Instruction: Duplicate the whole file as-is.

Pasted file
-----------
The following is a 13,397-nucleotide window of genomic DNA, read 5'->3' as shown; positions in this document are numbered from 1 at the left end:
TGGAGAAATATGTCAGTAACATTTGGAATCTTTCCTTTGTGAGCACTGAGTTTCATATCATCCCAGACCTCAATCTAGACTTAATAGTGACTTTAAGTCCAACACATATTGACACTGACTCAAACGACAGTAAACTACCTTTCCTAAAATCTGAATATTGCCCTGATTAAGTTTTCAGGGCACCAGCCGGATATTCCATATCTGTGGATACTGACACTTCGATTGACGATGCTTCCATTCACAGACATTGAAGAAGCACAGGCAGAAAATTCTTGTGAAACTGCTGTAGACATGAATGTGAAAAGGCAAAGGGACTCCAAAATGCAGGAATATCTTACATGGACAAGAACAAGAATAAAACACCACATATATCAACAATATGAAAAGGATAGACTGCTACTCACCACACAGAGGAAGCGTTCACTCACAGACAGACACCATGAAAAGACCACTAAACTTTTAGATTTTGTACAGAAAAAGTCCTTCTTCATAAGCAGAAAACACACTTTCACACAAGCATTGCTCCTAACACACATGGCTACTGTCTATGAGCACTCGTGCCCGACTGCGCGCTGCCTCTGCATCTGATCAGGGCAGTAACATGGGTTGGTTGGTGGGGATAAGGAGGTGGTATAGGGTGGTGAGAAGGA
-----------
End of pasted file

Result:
The following is a 13,397-nucleotide window of genomic DNA, read 5'->3' as shown; positions in this document are numbered from 1 at the left end:
TGGAGAAATATGTCAGTAACATTTGGAATCTTTCCTTTGTGAGCACTGAGTTTCATATCATCCCAGACCTCAATCTAGACTTAATAGTGACTTTAAGTCCAACACATATTGACACTGACTCAAACGACAGTAAACTACCTTTCCTAAAATCTGAATATTGCCCTGATTAAGTTTTCAGGGCACCAGCCGGATATTCCATATCTGTGGATACTGACACTTCGATTGACGATGCTTCCATTCACAGACATTGAAGAAGCACAGGCAGAAAATTCTTGTGAAACTGCTGTAGACATGAATGTGAAAAGGCAAAGGGACTCCAAAATGCAGGAATATCTTACATGGACAAGAACAAGAATAAAACACCACATATATCAACAATATGAAAAGGATAGACTGCTACTCACCACACAGAGGAAGCGTTCACTCACAGACAGACACCATGAAAAGACCACTAAACTTTTAGATTTTGTACAGAAAAAGTCCTTCTTCATAAGCAGAAAACACACTTTCACACAAGCATTGCTCCTAACACACATGGCTACTGTCTATGAGCACTCGTGCCCGACTGCGCGCTGCCTCTGCATCTGATCAGGGCAGTAACATGGGTTGGTTGGTGGGGATAAGGAGGTGGTATAGGGTGGTGAGAAGGA